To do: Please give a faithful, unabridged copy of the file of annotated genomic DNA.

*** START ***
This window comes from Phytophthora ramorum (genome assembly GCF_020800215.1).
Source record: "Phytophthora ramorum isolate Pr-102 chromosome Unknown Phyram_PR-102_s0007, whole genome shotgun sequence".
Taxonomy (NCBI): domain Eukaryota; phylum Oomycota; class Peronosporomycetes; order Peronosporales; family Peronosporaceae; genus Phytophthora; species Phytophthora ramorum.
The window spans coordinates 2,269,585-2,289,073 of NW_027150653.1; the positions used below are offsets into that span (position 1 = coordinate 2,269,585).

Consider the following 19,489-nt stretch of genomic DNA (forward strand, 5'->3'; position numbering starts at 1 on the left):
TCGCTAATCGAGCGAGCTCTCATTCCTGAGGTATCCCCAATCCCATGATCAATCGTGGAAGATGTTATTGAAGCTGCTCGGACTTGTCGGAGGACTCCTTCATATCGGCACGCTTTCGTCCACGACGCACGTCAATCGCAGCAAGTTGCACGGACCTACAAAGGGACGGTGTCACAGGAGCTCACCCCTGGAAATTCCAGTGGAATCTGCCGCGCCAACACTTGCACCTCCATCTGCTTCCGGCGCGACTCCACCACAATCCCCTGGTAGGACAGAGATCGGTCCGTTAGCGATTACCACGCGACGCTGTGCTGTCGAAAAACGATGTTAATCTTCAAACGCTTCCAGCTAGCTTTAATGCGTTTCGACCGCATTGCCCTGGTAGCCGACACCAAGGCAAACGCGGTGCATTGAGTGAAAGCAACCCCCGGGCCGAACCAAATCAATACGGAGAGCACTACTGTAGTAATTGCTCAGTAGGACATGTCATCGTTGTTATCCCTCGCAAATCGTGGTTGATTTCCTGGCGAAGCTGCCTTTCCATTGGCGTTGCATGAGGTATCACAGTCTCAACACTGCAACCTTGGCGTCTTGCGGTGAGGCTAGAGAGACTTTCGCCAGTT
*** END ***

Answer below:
This window comes from Phytophthora ramorum (genome assembly GCF_020800215.1).
Source record: "Phytophthora ramorum isolate Pr-102 chromosome Unknown Phyram_PR-102_s0007, whole genome shotgun sequence".
Taxonomy (NCBI): domain Eukaryota; phylum Oomycota; class Peronosporomycetes; order Peronosporales; family Peronosporaceae; genus Phytophthora; species Phytophthora ramorum.
The window spans coordinates 2,269,585-2,289,073 of NW_027150653.1; the positions used below are offsets into that span (position 1 = coordinate 2,269,585).

Consider the following 19,489-nt stretch of genomic DNA (forward strand, 5'->3'; position numbering starts at 1 on the left):
TCGCTAATCGAGCGAGCTCTCATTCCTGAGGTATCCCCAATCCCATGATCAATCGTGGAAGATGTTATTGAAGCTGCTCGGACTTGTCGGAGGACTCCTTCATATCGGCACGCTTTCGTCCACGACGCACGTCAATCGCAGCAAGTTGCACGGACCTACAAAGGGACGGTGTCACAGGAGCTCACCCCTGGAAATTCCAGTGGAATCTGCCGCGCCAACACTTGCACCTCCATCTGCTTCCGGCGCGACTCCACCACAATCCCCTGGTAGGACAGAGATCGGTCCGTTAGCGATTACCACGCGACGCTGTGCTGTCGAAAAACGATGTTAATCTTCAAACGCTTCCAGCTAGCTTTAATGCGTTTCGACCGCATTGCCCTGGTAGCCGACACCAAGGCAAACGCGGTGCATTGAGTGAAAGCAACCCCCGGGCCGAACCAAATCAATACGGAGAGCACTACTGTAGTAATTGCTCAGTAGGACATGTCATCGTTGTTATCCCTCGCAAATCGTGGTTGATTTCCTGGCGAAGCTGCCTTTCCATTGGCGTTGCATGAGGTATCACAGTCTCAACACTGCAACCTTGGCGTCTTGCGGTGAGGCTAGAGAGACTTTCGCCAGTT